The Retirement Confidence Survey (RCS) is the longest-running annual retirement survey of its kind in the United States.  It gauges the views, experiences, attitudes, and expectations of Americans regarding retirement preparation and related issues.

The 2012 RCS is the 22nd annual wave of this project, making it possible to track retirement planning behaviors and concerns over time.  Of particular interest in recent years is the affect of the slow economic recovery on the level of confidence Americans have regarding their long-term financial outlook.

Outlook for a Comfortable Retirement

Americans’ confidence in their ability to retire comfortably dropped to a record low in 2011; and, despite significant improvements in the economy, their outlook did not improve this year.  In 2012, only 14 percent of workers are very confident that they will have enough money to live comfortably in retirement.

Likewise, confidence about other financial aspects of retirement has remained relatively unchanged since declining from record highs in 2007.  For example, only 26 percent of workers are now very confident that they will have enough money to pay for basic expenses during retirement as compared to 40 percent in 2007.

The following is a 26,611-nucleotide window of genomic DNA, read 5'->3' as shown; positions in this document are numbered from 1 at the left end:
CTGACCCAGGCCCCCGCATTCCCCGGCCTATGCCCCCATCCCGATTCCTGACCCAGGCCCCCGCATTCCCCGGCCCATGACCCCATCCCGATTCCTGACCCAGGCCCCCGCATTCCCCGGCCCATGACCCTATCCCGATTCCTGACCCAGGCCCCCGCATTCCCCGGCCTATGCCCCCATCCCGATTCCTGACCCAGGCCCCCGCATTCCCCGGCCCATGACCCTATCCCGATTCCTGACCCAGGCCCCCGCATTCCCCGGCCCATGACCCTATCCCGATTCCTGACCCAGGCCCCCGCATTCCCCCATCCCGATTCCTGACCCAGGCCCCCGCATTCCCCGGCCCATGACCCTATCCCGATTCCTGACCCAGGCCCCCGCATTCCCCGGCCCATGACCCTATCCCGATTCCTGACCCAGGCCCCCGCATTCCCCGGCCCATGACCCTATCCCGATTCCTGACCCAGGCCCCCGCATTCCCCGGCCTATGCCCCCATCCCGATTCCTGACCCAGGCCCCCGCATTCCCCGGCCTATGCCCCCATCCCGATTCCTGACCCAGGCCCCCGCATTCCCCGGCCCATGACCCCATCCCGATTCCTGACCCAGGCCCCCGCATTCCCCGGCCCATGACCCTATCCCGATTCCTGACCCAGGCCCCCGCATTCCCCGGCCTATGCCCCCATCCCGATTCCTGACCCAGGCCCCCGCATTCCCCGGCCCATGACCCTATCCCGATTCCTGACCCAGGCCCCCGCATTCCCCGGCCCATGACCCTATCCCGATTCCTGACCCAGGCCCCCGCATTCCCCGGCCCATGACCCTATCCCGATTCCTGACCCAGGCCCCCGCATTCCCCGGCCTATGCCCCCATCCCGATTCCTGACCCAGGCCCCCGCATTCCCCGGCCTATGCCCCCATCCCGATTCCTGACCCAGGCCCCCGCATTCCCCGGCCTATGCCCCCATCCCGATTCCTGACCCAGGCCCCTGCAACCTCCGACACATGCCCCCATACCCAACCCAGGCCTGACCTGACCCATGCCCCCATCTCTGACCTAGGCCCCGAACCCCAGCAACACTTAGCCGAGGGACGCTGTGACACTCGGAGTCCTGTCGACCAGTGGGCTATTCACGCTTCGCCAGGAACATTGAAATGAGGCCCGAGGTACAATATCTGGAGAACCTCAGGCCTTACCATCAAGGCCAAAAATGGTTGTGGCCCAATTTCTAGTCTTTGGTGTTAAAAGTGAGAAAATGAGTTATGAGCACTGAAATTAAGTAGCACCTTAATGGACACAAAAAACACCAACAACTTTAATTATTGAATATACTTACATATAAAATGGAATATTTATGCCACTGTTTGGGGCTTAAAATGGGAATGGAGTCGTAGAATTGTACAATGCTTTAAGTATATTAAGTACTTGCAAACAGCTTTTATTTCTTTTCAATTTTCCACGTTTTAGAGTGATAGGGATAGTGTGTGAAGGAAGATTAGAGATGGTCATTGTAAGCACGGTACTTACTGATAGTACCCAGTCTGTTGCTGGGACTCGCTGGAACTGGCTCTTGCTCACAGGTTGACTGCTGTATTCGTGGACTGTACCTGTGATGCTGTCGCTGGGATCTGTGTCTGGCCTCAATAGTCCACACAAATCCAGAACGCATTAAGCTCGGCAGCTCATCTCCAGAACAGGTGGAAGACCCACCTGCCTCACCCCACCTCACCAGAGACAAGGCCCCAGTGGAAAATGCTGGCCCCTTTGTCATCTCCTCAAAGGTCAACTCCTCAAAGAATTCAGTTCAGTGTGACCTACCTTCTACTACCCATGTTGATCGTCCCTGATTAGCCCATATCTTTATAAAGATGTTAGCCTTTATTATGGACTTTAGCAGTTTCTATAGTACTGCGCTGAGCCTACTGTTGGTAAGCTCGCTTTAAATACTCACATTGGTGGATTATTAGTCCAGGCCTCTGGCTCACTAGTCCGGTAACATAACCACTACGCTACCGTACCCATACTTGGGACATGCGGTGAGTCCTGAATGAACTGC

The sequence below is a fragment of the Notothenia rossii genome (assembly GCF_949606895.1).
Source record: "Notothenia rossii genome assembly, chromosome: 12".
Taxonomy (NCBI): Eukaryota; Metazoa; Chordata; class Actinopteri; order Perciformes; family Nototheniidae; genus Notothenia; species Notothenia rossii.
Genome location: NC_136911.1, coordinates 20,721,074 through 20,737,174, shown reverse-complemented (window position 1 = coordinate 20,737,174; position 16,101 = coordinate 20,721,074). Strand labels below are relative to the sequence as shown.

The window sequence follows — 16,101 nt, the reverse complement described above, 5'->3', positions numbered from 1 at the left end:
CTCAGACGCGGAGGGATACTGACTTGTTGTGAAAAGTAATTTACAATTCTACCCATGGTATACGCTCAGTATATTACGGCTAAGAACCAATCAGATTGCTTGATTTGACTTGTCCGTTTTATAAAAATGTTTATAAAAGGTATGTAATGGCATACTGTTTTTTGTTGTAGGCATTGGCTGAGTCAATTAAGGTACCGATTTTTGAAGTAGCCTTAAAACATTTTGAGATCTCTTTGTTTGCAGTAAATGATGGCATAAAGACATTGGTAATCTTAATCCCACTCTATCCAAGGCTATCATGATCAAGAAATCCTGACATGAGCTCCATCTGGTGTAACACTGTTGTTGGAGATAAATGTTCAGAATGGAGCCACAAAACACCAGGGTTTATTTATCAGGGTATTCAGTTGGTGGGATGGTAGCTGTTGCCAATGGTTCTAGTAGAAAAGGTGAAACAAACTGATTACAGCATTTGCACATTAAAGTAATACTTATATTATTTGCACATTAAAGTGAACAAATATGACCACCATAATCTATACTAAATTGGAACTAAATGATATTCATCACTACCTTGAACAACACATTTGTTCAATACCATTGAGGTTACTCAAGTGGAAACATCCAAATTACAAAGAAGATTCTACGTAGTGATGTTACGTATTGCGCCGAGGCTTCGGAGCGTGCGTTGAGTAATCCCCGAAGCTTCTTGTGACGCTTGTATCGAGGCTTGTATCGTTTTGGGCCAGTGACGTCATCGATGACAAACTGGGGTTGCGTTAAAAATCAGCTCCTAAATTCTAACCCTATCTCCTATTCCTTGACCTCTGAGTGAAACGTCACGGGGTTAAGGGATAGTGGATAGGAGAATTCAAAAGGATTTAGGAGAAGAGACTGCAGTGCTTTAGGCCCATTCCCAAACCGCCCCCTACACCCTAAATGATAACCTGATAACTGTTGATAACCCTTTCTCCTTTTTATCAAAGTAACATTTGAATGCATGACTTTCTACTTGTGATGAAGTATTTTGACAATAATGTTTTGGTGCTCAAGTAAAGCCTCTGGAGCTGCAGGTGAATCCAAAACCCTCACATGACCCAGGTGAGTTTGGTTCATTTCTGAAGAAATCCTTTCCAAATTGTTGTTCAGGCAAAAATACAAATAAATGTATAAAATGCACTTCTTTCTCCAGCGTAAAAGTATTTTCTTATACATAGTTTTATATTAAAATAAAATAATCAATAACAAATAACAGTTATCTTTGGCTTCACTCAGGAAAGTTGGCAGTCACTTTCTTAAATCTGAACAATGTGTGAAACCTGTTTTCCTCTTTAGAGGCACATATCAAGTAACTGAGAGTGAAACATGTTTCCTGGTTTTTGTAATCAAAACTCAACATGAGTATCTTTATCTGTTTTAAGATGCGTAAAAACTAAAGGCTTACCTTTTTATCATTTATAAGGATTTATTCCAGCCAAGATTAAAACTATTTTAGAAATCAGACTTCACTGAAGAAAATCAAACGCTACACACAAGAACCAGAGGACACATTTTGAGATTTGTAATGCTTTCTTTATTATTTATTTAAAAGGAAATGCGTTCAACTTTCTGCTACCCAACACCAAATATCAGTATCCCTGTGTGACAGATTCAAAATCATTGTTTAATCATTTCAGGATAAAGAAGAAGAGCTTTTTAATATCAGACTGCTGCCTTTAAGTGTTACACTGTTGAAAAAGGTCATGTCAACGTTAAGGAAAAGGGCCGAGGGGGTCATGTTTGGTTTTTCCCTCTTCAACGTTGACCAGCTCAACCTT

In addition, the percentage of workers who are very confident about being able to pay for medical expenses continue to remain low at 13 percent, down from 20 percent in 2007.

More Immediate Concerns

One reason that retirement confidence may have stagnated is that many Americans are preoccupied by more immediate financial concerns.  When asked to name the most pressing financial issue facing most Americans today, 42 percent of workers cited job uncertainty.

In addition, 20 percent of workers reported their level of debt is a major problem.  Not surprisingly, this finding demonstrates a strong relationship to level of retirement confidence.

For example, 45 percent of workers with a major debt problem indicated they are not at all confident about having enough money for a financially secure retirement as compared with 14 percent of workers without a debt problem.

Other financial issues named include:

  • Making ends meet – 10 percent
  • The economy – 9 percent
  • Making mortgage payments – 9 percent
  • Paying down debt or loans – 8 percent
  • Paying for health insurance or medical expenses – 7 percent

In contrast, just 2 percent of workers and retirees identified a longer-term issue, such as saving or planning for retirement, as the most pressing financial issue facing most Americans today.

Editor’s Note:  The 2012 Retirement Confidence Survey was sponsored by the Employee Benefit Research Institute, the American Savings Education Council, and Mathew Greenwald & Associates.


Reprinted by permission of Money Quotient, NP

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